The Iowa Supreme Court has blocked a controversial abortion law that would have required women seeking an abortion to wait 72 hours, the Des Moines Register is reporting.
In 2017, the Buckeye State, then headed by Governor Terry Brandstad, decreed that a woman seeking an abortion would first have to wait 72 hours after an initial appointment for an abortion. She would also have to be given information about abortion as well as other options such as adoption, and offered the opportunity to view an ultrasound of her fetus.
In a 5-2 decision, the court ruled that the law violates both the due process clause and the equal protection clause of the state’s Constitution. Supreme Court Chief Justice Mark Cady, writing on behalf of the majority, says that the law doesn’t serve the “compelling interests” of the state.
“The state has a legitimate interest in informing women about abortion, but the means used under the statute enacted does not meaningfully serve that objective. Because our constitution requires more, we reverse the decision of the district court.”
Cady also noted that the law would require some Iowa women to travel great distances, twice, due to the limited number of abortion clinics in Iowa. That would burden them financially with travel and lodging costs.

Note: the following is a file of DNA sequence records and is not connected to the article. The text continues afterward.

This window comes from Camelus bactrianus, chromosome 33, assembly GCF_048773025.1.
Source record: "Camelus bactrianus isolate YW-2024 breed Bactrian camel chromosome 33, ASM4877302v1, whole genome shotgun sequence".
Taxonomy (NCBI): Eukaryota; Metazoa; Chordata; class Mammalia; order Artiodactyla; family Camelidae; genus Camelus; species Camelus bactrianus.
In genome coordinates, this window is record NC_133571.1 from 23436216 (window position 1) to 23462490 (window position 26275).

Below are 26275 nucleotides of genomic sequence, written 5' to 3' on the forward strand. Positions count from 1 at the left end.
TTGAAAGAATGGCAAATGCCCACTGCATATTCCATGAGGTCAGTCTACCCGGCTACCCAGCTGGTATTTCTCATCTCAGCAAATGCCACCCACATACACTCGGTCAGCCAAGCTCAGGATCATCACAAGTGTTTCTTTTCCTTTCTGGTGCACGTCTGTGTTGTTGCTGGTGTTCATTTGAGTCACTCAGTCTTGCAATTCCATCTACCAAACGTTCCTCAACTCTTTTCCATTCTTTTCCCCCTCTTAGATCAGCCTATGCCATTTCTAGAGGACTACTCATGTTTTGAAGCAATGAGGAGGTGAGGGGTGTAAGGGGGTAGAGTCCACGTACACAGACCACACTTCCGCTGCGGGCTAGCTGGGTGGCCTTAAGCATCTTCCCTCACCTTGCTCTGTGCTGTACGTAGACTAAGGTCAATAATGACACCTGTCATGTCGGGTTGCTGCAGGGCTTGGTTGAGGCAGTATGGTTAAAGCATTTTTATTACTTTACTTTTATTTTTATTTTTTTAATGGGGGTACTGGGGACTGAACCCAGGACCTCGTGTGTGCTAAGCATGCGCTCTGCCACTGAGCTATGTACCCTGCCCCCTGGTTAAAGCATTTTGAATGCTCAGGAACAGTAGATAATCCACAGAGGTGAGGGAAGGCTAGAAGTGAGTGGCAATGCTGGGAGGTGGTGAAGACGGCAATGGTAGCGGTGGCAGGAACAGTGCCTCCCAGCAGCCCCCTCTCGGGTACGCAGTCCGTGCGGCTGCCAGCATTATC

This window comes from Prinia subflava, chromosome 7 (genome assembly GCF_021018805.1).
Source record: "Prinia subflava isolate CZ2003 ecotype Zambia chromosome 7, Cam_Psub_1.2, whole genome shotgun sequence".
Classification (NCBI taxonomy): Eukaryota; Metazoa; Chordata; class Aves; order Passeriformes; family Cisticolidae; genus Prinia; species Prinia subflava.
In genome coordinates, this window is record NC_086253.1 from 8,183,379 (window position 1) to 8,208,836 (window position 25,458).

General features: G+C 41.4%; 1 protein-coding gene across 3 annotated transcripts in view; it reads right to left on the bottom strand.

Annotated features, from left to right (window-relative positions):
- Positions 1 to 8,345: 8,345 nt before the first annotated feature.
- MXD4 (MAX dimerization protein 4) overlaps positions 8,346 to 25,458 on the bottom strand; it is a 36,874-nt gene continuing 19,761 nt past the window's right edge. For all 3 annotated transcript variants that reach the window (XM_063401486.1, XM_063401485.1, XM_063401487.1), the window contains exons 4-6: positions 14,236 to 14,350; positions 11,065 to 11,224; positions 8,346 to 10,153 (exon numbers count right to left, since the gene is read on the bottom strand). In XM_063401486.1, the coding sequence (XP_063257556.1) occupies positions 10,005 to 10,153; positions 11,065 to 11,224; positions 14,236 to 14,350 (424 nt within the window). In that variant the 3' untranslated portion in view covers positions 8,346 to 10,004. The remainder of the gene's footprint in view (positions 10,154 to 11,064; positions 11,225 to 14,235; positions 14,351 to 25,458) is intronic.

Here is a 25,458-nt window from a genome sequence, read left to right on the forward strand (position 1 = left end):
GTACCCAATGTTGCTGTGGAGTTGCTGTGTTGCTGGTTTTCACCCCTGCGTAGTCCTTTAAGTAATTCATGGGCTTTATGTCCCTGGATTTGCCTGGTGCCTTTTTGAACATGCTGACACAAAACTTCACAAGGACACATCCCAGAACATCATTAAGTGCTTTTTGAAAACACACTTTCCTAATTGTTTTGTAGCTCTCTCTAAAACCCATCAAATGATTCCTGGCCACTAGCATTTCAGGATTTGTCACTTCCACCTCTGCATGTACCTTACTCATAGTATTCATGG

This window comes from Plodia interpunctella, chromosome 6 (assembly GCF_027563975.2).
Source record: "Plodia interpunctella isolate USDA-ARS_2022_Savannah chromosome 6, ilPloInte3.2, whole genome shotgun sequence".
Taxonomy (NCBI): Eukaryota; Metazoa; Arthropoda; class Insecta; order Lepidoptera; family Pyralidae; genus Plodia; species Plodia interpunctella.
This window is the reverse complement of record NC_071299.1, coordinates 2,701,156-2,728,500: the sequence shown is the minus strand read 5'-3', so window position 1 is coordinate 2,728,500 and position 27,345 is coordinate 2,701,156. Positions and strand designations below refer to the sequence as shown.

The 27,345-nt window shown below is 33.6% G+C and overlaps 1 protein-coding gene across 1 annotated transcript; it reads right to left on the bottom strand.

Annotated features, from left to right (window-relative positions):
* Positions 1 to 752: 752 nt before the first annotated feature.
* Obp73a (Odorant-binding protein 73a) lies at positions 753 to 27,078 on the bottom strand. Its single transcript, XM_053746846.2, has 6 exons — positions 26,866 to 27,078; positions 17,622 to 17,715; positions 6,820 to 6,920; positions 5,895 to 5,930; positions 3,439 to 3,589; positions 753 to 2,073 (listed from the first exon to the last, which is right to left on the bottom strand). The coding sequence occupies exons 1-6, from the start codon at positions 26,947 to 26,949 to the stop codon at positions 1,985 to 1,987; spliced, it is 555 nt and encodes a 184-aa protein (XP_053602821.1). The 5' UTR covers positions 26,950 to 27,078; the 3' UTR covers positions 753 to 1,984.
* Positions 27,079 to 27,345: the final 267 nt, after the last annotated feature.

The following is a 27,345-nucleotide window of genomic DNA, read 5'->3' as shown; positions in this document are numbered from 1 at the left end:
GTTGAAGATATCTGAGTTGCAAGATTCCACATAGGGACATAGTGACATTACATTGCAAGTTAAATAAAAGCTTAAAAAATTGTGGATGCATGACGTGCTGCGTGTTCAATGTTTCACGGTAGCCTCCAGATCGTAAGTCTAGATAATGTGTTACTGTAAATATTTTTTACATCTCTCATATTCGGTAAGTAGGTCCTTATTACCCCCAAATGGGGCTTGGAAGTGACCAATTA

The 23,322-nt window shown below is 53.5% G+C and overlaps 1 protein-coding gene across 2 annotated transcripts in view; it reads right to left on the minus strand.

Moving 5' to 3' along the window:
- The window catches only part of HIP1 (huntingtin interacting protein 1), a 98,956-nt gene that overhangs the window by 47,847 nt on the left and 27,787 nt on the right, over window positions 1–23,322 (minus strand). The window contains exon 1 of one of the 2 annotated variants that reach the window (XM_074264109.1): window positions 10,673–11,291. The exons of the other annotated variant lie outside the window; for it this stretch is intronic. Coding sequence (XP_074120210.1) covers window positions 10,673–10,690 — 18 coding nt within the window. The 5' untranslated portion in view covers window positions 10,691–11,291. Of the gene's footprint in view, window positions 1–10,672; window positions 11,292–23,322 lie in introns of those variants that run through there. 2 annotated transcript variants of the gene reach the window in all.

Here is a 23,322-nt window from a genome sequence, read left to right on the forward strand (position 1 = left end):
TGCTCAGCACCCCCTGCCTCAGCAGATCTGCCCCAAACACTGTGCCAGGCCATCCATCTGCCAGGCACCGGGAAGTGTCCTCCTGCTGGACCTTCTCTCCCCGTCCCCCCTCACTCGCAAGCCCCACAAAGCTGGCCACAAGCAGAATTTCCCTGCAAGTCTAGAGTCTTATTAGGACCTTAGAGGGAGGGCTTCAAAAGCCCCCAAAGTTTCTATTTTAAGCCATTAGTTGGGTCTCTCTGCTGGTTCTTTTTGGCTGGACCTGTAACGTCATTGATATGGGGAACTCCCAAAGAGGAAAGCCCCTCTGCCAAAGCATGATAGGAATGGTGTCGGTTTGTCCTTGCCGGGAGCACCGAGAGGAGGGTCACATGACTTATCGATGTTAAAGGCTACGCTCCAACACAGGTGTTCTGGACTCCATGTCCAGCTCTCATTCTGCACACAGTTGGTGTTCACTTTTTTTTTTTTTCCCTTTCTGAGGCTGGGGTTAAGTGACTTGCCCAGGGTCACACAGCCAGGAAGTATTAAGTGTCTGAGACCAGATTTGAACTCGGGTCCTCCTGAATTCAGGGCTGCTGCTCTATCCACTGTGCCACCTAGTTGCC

“An objective review of the evidence shows that women do not change their decision to have an abortion due to a waiting period.”
— The Hill (@thehill) June 29, 2018
Writing for the dissent, Justice Edward Mansfield, who is rumored to be on Donald Trump’s list of nominees to replace Anthony Kennedy on the Supreme Court, noted that Iowa has a 72-hour waiting period for marriage and a 90-day waiting period for divorce.
“So why can’t the legislature impose a waiting period before an abortion?”
Iowa currently has two other restrictive abortion laws on its books — laws that are now likely in jeopardy in light of the recent decision. According to The Hill, Iowa has a law that bans abortion after 20 weeks, no questions asked, as well as a law that prohibits abortion once a fetal heartbeat can be detected.
Those laws are now doomed, says Drake University law professor Mark Kende, who says that the court’s decision is “pretty much a death knell” for Iowa’s restrictive abortion laws.
As of this writing, attorneys for both the American Civil Liberties Union of the Heartland and Planned Parenthood, which brought the case before the court, have not returned calls for comment, according to ABC News.